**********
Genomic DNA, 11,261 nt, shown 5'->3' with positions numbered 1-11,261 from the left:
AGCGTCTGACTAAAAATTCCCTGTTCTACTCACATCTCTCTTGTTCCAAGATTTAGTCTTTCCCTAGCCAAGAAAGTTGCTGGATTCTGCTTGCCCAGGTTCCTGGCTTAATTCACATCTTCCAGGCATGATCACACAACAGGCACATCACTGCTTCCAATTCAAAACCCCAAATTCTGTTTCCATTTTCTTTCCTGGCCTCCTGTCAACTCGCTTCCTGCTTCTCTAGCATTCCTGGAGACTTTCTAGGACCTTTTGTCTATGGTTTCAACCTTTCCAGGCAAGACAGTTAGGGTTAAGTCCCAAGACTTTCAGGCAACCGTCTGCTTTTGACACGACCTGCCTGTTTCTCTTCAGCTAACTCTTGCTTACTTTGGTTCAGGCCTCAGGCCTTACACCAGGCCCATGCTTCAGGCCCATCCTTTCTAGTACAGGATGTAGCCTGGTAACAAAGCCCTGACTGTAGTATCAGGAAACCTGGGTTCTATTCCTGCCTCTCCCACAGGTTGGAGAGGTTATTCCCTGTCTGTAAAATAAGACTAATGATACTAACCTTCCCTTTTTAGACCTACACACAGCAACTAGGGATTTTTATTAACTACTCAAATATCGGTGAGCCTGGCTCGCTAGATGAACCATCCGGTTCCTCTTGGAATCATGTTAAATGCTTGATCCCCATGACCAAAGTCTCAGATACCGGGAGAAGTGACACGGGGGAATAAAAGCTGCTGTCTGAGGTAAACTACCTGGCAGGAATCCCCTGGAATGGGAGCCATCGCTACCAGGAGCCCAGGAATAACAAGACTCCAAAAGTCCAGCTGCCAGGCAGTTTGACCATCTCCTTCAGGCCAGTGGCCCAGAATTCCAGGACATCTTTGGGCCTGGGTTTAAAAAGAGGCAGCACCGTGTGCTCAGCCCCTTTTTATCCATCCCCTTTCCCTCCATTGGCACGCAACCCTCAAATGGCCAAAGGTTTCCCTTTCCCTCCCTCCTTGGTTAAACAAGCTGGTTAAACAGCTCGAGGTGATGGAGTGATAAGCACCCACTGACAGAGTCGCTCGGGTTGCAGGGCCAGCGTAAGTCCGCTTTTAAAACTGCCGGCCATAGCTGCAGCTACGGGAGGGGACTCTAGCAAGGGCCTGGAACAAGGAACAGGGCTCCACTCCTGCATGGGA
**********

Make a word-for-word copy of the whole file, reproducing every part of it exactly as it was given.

Genomic DNA, 11,261 nt, shown 5'->3' with positions numbered 1-11,261 from the left:
AGCGTCTGACTAAAAATTCCCTGTTCTACTCACATCTCTCTTGTTCCAAGATTTAGTCTTTCCCTAGCCAAGAAAGTTGCTGGATTCTGCTTGCCCAGGTTCCTGGCTTAATTCACATCTTCCAGGCATGATCACACAACAGGCACATCACTGCTTCCAATTCAAAACCCCAAATTCTGTTTCCATTTTCTTTCCTGGCCTCCTGTCAACTCGCTTCCTGCTTCTCTAGCATTCCTGGAGACTTTCTAGGACCTTTTGTCTATGGTTTCAACCTTTCCAGGCAAGACAGTTAGGGTTAAGTCCCAAGACTTTCAGGCAACCGTCTGCTTTTGACACGACCTGCCTGTTTCTCTTCAGCTAACTCTTGCTTACTTTGGTTCAGGCCTCAGGCCTTACACCAGGCCCATGCTTCAGGCCCATCCTTTCTAGTACAGGATGTAGCCTGGTAACAAAGCCCTGACTGTAGTATCAGGAAACCTGGGTTCTATTCCTGCCTCTCCCACAGGTTGGAGAGGTTATTCCCTGTCTGTAAAATAAGACTAATGATACTAACCTTCCCTTTTTAGACCTACACACAGCAACTAGGGATTTTTATTAACTACTCAAATATCGGTGAGCCTGGCTCGCTAGATGAACCATCCGGTTCCTCTTGGAATCATGTTAAATGCTTGATCCCCATGACCAAAGTCTCAGATACCGGGAGAAGTGACACGGGGGAATAAAAGCTGCTGTCTGAGGTAAACTACCTGGCAGGAATCCCCTGGAATGGGAGCCATCGCTACCAGGAGCCCAGGAATAACAAGACTCCAAAAGTCCAGCTGCCAGGCAGTTTGACCATCTCCTTCAGGCCAGTGGCCCAGAATTCCAGGACATCTTTGGGCCTGGGTTTAAAAAGAGGCAGCACCGTGTGCTCAGCCCCTTTTTATCCATCCCCTTTCCCTCCATTGGCACGCAACCCTCAAATGGCCAAAGGTTTCCCTTTCCCTCCCTCCTTGGTTAAACAAGCTGGTTAAACAGCTCGAGGTGATGGAGTGATAAGCACCCACTGACAGAGTCGCTCGGGTTGCAGGGCCAGCGTAAGTCCGCTTTTAAAACTGCCGGCCATAGCTGCAGCTACGGGAGGGGACTCTAGCAAGGGCCTGGAACAAGGAACAGGGCTCCACTCCTGCATGGGA